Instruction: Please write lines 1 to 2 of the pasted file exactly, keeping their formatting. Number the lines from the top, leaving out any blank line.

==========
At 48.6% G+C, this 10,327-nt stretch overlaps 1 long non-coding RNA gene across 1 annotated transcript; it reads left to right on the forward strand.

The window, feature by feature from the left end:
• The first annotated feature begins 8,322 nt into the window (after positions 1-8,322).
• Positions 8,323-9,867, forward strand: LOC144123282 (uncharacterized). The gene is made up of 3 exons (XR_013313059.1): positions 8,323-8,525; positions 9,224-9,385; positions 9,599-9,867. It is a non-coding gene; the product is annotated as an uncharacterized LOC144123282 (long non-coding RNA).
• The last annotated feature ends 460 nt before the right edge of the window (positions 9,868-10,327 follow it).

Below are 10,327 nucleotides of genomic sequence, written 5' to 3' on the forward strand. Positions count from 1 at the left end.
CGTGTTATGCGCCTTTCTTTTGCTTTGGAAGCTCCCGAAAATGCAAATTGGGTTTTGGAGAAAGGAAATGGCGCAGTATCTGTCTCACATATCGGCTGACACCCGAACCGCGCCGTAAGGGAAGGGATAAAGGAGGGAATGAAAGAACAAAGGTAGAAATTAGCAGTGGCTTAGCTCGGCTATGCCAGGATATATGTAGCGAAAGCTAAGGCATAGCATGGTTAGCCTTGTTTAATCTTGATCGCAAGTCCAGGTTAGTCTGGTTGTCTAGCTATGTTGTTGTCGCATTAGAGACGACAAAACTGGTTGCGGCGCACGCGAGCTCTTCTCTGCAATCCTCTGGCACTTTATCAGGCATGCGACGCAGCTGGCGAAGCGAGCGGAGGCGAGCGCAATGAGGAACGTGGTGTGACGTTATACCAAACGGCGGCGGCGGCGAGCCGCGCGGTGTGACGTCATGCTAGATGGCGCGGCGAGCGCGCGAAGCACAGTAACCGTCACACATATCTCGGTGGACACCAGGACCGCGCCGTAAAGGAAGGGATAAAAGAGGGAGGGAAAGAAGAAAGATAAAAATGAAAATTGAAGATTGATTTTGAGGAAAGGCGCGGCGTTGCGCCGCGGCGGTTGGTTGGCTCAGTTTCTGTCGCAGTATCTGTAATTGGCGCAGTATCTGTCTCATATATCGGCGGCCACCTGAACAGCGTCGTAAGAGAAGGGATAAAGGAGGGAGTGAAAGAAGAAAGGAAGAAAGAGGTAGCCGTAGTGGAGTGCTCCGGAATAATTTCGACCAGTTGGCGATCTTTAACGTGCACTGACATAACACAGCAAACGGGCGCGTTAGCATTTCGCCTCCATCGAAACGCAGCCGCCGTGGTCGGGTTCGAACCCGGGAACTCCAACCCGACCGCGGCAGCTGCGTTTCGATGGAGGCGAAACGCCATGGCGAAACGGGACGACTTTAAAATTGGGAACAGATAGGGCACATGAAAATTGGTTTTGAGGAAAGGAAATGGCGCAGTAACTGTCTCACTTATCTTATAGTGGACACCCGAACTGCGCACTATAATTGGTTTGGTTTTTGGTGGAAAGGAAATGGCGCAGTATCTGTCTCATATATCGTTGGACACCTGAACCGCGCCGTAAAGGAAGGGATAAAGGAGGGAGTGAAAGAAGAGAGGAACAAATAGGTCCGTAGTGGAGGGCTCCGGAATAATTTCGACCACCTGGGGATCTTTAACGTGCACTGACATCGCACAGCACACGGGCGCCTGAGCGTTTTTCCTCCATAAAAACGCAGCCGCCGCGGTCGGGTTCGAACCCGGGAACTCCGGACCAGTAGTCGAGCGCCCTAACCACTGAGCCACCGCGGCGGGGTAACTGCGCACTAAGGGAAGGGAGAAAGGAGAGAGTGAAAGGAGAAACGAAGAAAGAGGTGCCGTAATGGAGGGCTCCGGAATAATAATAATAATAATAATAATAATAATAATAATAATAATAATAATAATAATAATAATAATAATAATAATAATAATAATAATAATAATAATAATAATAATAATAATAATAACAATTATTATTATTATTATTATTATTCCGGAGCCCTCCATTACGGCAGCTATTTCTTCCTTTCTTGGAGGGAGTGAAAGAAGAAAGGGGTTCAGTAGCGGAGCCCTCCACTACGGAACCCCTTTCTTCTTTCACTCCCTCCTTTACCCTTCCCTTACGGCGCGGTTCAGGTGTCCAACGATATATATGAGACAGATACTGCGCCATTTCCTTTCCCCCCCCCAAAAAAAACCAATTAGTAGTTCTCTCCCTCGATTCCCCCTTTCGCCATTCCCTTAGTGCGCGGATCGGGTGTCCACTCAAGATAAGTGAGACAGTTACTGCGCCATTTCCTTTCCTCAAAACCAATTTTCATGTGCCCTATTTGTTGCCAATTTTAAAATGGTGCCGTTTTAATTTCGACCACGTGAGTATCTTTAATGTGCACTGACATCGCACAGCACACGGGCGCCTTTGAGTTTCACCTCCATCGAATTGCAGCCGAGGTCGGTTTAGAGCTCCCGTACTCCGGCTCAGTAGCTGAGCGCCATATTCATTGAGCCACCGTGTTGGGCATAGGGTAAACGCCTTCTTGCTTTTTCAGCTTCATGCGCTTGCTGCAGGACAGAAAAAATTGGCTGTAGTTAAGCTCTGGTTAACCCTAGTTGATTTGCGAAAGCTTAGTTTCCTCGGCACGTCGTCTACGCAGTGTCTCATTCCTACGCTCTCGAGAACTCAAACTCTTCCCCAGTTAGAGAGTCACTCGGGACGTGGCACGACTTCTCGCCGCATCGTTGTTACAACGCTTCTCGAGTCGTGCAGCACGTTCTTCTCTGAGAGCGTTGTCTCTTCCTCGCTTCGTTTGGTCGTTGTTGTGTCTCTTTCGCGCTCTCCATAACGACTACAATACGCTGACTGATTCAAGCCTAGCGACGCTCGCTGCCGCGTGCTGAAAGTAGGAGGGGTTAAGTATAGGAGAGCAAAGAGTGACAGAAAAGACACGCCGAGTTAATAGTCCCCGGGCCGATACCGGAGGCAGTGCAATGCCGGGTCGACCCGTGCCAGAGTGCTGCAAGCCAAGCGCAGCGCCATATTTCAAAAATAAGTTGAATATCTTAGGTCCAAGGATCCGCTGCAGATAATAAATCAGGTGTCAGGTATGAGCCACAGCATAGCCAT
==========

At 48.6% G+C, this 10,327-nt stretch overlaps 1 long non-coding RNA gene across 1 annotated transcript; it reads left to right on the forward strand.

The window, feature by feature from the left end: